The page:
The last basic form of physical custody is Split Custody. Under this custody arrangement, each parent has primary physical custody of at least one of the minor children-that is, each parent has one or more of the children for at least 253 overnights out of the year. So, for example, in a family where there are four children, a split custody arrangement might place two of the children with Mom and two of the children with Dad.
It should be noted that this custody arrangement is not very common. Ordinarily, Courts tend to favor custody arrangements that keep the children together. Where possible, Courts will tend to favor keeping the children together to maintain the stability of the children. Splitting the children up between the parents might be "fair" to the parents, but it might not be fair to the children, and that is the determination the Court is more interested in making. The standard that the Court applies is always "the best interests of the children."
Legal custody is essentially the right to make important decisions regarding the minor child-decisions related to such important matters as the education, religion, and the health and safety of the child. Legal custody does not cover basic day-to-day decisions. Generally, "[e]ach parent may make decisions regarding the day-to-day care and control of the child while the child is residing with that parent." UCA § 30-3-10.9(6).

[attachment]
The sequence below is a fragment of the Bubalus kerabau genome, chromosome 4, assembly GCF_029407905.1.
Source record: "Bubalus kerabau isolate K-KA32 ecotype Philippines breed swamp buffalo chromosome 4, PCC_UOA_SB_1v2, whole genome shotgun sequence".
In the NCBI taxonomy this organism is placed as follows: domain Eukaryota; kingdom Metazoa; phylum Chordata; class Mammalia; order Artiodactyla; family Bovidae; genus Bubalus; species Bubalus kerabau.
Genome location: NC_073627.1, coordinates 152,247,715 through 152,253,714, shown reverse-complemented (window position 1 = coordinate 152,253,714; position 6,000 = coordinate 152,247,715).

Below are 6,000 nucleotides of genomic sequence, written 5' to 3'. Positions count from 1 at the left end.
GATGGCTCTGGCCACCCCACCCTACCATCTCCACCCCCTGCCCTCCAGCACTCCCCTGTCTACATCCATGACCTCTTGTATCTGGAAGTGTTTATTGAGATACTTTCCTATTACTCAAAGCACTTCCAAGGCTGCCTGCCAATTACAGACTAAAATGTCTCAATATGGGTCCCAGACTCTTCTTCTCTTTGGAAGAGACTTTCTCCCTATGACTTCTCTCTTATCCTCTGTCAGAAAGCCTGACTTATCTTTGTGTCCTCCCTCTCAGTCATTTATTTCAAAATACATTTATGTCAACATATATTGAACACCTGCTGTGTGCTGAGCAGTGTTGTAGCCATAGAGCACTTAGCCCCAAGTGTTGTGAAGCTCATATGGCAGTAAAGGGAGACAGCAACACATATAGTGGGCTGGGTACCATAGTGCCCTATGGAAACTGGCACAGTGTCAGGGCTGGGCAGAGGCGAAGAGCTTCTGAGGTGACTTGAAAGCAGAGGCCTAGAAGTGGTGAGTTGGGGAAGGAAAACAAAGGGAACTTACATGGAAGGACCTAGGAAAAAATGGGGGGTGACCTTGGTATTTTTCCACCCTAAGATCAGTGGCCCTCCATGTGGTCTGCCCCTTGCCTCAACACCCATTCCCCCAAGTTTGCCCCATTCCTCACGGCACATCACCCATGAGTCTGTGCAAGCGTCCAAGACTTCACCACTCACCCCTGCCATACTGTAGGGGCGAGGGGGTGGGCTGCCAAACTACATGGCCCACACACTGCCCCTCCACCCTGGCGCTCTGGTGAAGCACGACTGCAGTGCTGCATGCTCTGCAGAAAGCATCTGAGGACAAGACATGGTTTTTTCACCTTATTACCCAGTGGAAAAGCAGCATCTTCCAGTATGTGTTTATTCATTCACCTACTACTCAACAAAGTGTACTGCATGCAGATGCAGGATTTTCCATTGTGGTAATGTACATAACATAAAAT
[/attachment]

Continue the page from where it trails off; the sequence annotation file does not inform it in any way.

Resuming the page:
There are two possible arrangements for legal custody: Joint Legal Custody or Sole Legal Custody. In a joint legal custody arrangement both parents share the authority to make decisions for the benefit of the child. The statute defines this type of arrangement as "...the sharing of the rights, privileges, duties, and powers of a parent by both parents..." UCA § 30-3-10.1(1).
Joint Legal Custody
A joint legal custody arrangement is the most common arrangement. This is because Utah law holds that there is a "rebuttable presumption" that joint legal custody is in the best interest of the child. Utah law favors both parents taking an active role in making important decisions in the child's life, regardless of which parent the child resides with. UCA § 30-3-10(1)(b).
Sole Legal Custody
Because Utah law favors a joint legal custody arrangement, courts will not award a parent with sole legal custody unless there is good cause to do so, such as where domestic violence has been committed in the presence of the child, the child has special needs, or other good cause reasons. Thus, in most cases, the parents will share joint legal custody.
You now have a basic understanding of the various types of custody arrangements that are possible in Utah. However, to discuss what type of custody arrangement would be best for you and your family, and what factors the Court will consider in making custody determinations, you should call for a free consultation.